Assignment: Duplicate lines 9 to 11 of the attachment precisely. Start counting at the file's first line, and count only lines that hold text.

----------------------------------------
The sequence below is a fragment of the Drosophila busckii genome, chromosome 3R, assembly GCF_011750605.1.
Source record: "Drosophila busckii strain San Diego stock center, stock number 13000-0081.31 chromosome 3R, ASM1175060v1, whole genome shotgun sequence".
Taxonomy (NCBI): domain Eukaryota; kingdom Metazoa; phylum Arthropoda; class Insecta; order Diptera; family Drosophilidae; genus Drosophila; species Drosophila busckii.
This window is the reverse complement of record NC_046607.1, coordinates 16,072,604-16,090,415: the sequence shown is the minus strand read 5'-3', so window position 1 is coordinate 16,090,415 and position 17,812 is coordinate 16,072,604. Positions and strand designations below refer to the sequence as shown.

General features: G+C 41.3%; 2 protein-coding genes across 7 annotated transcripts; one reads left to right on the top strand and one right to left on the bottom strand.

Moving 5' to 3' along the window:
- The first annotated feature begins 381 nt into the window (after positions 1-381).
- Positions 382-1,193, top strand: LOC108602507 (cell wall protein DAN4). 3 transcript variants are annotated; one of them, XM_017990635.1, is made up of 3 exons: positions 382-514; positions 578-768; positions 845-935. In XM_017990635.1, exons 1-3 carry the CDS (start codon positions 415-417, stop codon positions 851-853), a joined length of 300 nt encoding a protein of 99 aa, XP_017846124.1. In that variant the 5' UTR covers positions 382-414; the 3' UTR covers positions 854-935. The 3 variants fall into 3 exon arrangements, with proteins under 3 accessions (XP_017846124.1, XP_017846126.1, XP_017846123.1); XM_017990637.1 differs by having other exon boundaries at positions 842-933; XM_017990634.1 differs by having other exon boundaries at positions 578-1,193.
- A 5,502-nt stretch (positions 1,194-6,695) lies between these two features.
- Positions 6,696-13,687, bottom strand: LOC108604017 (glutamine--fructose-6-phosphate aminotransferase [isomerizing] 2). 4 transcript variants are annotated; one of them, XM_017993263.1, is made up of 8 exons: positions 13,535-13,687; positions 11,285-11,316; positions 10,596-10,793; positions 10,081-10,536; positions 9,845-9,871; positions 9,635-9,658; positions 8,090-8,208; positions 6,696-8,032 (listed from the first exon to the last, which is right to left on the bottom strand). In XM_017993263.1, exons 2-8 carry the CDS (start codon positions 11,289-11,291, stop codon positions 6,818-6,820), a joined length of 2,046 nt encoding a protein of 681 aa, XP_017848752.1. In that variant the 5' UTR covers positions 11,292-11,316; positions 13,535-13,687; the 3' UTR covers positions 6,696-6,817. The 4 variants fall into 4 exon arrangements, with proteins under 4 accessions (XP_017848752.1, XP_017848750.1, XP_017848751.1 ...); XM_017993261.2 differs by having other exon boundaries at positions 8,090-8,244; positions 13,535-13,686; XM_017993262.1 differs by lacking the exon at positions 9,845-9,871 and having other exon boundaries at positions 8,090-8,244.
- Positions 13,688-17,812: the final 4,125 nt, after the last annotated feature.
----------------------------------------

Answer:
- A 5,502-nt stretch (positions 1,194-6,695) lies between these two features.
- Positions 6,696-13,687, bottom strand: LOC108604017 (glutamine--fructose-6-phosphate aminotransferase [isomerizing] 2). 4 transcript variants are annotated; one of them, XM_017993263.1, is made up of 8 exons: positions 13,535-13,687; positions 11,285-11,316; positions 10,596-10,793; positions 10,081-10,536; positions 9,845-9,871; positions 9,635-9,658; positions 8,090-8,208; positions 6,696-8,032 (listed from the first exon to the last, which is right to left on the bottom strand). In XM_017993263.1, exons 2-8 carry the CDS (start codon positions 11,289-11,291, stop codon positions 6,818-6,820), a joined length of 2,046 nt encoding a protein of 681 aa, XP_017848752.1. In that variant the 5' UTR covers positions 11,292-11,316; positions 13,535-13,687; the 3' UTR covers positions 6,696-6,817. The 4 variants fall into 4 exon arrangements, with proteins under 4 accessions (XP_017848752.1, XP_017848750.1, XP_017848751.1 ...); XM_017993261.2 differs by having other exon boundaries at positions 8,090-8,244; positions 13,535-13,686; XM_017993262.1 differs by lacking the exon at positions 9,845-9,871 and having other exon boundaries at positions 8,090-8,244.
- Positions 13,688-17,812: the final 4,125 nt, after the last annotated feature.